• Interrupted traffic. Traffic regulated by an external means, such as a traffic signal, which often create a queuing. Under interrupted flow conditions, vehicle-vehicle interactions and vehicle-infrastructure interactions play a less important part. The most common example of interrupted traffic in the urban circulation regulated by traffic signals such as lights and stop signs.
Traffic is not a spatial interaction as an interaction represents movements between locations (origins and destinations), while traffic represents movements on links of a network. Traffic could be similar to an interaction when the transport network is equal to the set of Origin / Destination (O/D) pairs, but this is very unlikely.
  • Traffic is represented in a graph (network) by its value; the number of any units flowing (cars, people, tons etc.). The intensity of the traffic is proportional to the load of the network.
  • Traffic is also represented in a graph by its assignment; how the traffic is distributed on a graph according to supply and demand.
Traffic is assigned on a network according to a sequence of links where every link has its own value and direction where several conditions that must be satisfied:
  • There must exists nodes in the graph where traffic can be generated and attracted. These nodes are generally associated to centroids in an O-D matrix.
  • The minimal (l(a,b)) and maximal (k(a,b)) capacities of every link must be respected. k(a,b) is the transport supply on the link (a,b).
  • Transport demand must respected. The O/D matrix has equal inputs and outputs (closed system).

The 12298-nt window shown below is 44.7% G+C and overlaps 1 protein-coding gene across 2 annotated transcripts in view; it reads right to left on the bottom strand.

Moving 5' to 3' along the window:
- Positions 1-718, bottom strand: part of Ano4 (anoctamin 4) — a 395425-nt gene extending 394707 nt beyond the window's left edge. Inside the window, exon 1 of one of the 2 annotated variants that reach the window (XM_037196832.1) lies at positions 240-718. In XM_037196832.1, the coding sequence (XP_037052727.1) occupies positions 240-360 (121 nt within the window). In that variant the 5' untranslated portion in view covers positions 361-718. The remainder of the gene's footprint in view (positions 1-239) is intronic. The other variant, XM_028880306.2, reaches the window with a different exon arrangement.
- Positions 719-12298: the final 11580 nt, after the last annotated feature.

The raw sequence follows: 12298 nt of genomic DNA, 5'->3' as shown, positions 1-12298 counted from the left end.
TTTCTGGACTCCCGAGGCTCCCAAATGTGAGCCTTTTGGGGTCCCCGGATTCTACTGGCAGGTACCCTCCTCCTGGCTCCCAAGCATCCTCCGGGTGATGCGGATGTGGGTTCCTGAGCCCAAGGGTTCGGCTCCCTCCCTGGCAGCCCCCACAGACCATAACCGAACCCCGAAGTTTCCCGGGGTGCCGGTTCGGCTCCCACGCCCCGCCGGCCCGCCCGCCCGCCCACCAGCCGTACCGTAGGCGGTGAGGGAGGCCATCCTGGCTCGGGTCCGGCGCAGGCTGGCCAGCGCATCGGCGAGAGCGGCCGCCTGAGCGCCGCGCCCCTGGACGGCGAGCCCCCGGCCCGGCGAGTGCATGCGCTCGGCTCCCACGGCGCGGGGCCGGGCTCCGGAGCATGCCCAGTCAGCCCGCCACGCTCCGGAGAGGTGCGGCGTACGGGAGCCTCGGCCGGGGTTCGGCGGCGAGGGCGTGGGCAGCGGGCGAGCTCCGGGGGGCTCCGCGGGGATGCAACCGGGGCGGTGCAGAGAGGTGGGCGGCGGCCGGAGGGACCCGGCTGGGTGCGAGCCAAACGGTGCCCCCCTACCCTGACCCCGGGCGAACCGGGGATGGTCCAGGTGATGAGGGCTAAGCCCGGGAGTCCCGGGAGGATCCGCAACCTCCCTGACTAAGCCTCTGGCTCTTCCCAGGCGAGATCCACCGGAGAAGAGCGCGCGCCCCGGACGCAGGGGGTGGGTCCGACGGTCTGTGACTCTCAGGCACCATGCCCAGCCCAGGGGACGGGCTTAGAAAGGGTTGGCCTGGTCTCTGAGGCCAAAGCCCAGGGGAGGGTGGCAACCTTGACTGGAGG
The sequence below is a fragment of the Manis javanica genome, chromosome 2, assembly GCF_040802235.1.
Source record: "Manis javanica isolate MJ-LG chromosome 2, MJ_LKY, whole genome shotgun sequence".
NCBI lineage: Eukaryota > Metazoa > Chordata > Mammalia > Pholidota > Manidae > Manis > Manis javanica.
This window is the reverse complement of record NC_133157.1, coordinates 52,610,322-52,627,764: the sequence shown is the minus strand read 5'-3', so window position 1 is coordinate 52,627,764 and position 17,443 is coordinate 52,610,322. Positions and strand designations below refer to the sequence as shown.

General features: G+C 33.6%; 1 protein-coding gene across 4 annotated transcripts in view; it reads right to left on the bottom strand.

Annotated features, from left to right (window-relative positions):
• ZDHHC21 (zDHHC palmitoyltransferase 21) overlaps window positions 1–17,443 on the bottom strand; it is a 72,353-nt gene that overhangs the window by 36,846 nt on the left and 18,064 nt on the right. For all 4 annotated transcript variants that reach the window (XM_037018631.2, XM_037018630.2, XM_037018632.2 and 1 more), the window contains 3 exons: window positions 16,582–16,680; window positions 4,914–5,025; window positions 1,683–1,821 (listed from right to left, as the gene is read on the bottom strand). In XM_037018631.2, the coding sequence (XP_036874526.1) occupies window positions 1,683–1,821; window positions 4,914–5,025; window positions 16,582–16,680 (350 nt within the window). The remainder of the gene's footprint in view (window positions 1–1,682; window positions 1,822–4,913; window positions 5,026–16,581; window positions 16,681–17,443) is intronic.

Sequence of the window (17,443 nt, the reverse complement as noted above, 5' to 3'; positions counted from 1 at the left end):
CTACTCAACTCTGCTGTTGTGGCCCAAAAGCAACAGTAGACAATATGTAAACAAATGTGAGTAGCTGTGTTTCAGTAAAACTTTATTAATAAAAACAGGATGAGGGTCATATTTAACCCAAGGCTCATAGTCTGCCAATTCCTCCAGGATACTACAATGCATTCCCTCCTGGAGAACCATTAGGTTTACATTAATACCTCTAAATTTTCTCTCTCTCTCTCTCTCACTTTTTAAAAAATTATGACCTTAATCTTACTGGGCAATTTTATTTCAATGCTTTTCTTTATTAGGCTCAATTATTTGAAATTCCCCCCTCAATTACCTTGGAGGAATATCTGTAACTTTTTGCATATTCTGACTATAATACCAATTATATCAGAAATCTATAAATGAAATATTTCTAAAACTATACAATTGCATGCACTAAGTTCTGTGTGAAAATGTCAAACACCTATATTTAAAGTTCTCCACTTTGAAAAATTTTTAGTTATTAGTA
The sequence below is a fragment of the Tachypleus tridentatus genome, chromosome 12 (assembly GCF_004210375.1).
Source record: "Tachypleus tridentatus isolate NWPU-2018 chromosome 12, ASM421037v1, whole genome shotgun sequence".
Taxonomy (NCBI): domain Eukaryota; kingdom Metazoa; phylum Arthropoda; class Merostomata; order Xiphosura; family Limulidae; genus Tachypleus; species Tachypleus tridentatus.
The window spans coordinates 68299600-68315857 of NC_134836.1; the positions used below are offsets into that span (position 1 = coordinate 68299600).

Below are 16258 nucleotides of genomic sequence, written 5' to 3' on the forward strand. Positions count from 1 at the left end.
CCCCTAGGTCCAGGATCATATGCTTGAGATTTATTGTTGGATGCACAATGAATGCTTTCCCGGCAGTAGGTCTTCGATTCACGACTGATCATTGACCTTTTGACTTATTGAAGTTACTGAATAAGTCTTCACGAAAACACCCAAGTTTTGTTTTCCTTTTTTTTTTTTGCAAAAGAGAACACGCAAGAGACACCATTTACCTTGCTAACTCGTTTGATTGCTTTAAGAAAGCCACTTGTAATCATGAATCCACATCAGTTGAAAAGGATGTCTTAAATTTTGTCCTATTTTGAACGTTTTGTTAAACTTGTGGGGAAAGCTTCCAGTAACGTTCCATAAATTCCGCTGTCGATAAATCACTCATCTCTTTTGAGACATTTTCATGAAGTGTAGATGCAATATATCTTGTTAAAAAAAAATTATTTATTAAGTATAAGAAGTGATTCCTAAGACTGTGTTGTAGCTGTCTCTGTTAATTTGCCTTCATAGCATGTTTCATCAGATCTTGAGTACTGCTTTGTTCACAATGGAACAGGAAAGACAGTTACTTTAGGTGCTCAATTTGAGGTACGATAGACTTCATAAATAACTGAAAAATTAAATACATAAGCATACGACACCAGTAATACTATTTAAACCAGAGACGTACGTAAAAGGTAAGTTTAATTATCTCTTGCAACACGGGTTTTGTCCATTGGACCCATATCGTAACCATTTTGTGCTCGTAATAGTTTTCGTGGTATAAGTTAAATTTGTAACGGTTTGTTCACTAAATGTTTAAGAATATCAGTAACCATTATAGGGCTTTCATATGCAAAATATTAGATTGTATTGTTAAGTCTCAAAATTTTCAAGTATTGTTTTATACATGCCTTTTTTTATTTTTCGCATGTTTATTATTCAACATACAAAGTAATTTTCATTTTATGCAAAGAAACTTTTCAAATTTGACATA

• There is conservation of the traffic at every node that is not an origin or a destination.
There are also two general measures of traffic in a network:
  • Maximal Load (ML): Number of units of traffic that a network can support at a point in time. The maximal load is the summation of the capacity of all links.
  • Load (L): Number of units of traffic that a network supports while fulfilling a transport demand. Load is the summation of the traffic of all links.
When the load of a network reaches the maximal load, congestion is reached.
3. Traffic Maximization and Costs Minimization
Traffic in a transportation network can be represented from two perspectives, traffic maximization and costs minimization. Traffic maximization involves the determination of the maximal transport demand that a network or a section of network can support between its nodes.
It involves maximizing traffic for all links, where the traffic on links must be equal or lower to the capacity of the link. The heuristic method is the easiest way to solve this equation for simple networks. Cost minimization involves the determination of the minimal transport costs considering a known demand. Transport costs on a link are expressed by g(Q(a,b)) and the minimization function by:
The goal of this equation is to minimize the summation of transport costs (global cost) of each link subject to capacity constraints. Once again, the heuristic method is the easiest way to solve this equation for simple networks. Several types of costs are involved in the minimization procedure.